Undergraduate Honors Theses

Thesis Defended

Spring 2019

Document Type


Type of Thesis

Departmental Honors


Ecology and Evolutionary Biology

First Advisor

Deane M Bowers


Caterpillars who feed on a wide variety of plant hosts must adapt to the defenses of every plant they feed on. For seed-eating caterpillars this can be particularly difficult because the seed is one of the most heavily defended bodies on a plant. Helicoverpa zea, the corn earworm, is both a seed eater and a generalist, feeding on plants belonging to over 30 families, including both agricultural crops and native plants, such as Lupinus texensis. I studied the corn earworm and L. texensis to answer three questions: i) what is the feeding behavior of these seed-eating caterpillars, ii) how do these generalists respond to the presence of quinolizidine alkaloids in their seed diet, and iii) what is the fate of these compounds after they are consumed by a generalist caterpillar?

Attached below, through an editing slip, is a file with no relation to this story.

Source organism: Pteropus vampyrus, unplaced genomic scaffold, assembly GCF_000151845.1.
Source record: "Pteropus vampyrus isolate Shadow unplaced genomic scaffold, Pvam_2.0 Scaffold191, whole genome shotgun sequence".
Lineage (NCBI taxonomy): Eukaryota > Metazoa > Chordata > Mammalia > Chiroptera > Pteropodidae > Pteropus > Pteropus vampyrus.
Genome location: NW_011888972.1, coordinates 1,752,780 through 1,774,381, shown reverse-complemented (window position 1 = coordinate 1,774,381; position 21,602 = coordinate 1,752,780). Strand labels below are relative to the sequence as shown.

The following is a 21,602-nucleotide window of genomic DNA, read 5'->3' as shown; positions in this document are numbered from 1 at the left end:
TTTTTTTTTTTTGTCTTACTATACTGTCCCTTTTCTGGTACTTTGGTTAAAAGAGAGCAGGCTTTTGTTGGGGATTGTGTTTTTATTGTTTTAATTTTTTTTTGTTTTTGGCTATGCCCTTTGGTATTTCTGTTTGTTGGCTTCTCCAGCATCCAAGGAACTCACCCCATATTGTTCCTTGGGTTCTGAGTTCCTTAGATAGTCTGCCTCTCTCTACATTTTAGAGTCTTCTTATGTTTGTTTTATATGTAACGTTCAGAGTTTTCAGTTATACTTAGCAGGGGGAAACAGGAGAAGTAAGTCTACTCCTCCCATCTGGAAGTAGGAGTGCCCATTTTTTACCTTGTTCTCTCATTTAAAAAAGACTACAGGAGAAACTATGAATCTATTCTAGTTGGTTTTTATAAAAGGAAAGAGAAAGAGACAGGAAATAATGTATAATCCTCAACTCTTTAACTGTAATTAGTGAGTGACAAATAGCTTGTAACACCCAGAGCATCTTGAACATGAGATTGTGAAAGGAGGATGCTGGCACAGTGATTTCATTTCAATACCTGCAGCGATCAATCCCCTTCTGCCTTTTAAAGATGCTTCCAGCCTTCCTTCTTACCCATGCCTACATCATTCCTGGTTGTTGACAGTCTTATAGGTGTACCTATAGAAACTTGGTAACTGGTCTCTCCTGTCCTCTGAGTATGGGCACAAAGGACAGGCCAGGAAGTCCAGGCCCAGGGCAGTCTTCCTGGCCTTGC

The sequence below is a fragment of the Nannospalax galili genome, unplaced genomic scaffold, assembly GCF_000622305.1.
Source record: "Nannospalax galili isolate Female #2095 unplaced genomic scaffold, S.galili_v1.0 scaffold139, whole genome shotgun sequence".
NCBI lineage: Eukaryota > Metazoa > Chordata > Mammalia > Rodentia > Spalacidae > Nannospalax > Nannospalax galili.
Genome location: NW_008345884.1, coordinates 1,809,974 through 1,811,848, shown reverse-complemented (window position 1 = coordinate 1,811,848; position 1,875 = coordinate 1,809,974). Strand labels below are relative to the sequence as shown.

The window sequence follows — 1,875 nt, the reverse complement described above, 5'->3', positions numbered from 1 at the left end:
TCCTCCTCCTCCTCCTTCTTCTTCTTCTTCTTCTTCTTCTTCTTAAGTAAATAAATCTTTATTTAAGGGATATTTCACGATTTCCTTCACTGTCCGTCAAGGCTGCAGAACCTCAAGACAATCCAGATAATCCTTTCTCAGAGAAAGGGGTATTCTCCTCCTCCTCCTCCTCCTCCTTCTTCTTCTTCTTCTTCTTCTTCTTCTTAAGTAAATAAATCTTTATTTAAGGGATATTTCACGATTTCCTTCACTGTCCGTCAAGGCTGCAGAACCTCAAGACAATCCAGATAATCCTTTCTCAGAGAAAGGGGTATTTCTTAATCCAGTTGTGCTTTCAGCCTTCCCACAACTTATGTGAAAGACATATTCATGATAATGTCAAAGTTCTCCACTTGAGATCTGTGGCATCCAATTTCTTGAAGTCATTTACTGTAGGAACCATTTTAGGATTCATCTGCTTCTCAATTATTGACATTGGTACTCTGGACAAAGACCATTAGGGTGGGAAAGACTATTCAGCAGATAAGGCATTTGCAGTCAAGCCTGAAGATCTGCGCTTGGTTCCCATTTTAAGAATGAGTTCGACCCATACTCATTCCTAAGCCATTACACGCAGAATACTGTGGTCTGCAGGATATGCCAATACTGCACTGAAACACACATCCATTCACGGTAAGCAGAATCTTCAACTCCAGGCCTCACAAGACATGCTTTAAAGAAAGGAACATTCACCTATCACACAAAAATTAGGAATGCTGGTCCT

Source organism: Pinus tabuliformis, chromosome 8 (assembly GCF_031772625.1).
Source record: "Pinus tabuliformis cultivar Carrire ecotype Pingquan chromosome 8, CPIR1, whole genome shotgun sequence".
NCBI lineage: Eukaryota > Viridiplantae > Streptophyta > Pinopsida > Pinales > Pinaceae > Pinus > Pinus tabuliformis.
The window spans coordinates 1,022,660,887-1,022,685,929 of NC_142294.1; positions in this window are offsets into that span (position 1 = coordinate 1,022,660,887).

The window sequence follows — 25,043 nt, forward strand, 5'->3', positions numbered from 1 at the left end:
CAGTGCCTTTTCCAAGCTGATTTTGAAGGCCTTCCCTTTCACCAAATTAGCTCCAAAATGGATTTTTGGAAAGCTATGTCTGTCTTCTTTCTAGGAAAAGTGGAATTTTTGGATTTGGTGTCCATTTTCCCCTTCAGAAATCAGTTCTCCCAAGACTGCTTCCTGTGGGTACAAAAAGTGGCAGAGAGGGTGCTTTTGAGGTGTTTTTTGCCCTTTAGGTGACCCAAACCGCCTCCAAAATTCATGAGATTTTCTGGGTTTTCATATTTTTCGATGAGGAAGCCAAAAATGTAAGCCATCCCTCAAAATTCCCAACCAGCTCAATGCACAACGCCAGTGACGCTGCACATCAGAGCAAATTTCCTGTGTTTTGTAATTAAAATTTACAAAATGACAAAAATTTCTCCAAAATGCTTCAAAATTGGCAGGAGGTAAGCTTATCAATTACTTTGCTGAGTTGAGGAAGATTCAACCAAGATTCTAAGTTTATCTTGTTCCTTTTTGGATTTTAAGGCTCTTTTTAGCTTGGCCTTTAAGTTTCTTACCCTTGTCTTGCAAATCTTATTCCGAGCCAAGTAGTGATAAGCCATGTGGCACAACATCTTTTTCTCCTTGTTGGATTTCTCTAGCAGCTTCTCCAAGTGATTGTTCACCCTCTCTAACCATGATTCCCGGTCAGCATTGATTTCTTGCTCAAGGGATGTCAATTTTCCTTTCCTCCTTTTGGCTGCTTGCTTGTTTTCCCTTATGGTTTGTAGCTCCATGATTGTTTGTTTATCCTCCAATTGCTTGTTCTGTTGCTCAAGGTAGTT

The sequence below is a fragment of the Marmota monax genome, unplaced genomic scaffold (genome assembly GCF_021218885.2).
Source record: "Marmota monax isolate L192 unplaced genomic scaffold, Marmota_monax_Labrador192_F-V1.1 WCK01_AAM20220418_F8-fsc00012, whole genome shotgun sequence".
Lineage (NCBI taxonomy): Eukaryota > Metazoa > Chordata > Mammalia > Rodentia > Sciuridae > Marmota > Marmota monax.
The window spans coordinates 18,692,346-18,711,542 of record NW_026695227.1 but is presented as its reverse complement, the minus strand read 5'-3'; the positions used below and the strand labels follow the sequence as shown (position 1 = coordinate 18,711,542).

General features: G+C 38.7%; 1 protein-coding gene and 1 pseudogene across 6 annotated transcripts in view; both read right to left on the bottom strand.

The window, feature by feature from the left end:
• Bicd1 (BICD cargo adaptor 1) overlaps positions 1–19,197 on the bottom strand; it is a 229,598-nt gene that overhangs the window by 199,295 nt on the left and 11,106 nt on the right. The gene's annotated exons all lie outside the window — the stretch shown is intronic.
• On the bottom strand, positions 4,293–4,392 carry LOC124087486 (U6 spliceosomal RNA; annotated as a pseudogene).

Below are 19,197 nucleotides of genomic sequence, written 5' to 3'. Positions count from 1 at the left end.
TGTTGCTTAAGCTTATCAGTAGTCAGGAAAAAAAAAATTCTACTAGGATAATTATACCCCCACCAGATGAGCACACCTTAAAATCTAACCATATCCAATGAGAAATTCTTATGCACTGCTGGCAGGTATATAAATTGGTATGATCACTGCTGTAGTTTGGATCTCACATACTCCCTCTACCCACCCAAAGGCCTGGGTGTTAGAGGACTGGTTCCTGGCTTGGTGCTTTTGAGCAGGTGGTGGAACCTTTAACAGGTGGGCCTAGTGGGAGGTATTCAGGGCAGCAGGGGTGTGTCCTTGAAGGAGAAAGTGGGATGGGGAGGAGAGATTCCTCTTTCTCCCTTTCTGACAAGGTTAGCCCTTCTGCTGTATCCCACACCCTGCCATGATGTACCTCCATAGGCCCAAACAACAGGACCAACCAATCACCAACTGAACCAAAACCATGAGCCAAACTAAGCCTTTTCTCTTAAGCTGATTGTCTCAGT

I observed that corn earworms exhibit highly variable feeding behavior and travel around the plant to feed from dispersed sources on the plant. In order to understand the effect of plant toxin defense on caterpillar growth, I fed corn earworms on varying concentration diets of Lupinus texensis seeds (containing QAs). When monitoring their growth rate and mass in response to these various levels of plant defense chemicals, no difference was found between caterpillar development across different toxin levels. Instead, it appears that caterpillars which were exposed to greater QA levels ate greater quantities of food over all in order to account for the food’s lower digestibility. Preliminary chemical data suggest that the caterpillars do not house the defense chemicals in their body after consumption, instead excreting the defense chemicals in their frass (feces). These findings provide new insight into this agriculturally significant system, and how the behavior of a generalist feeder affects its seed predation.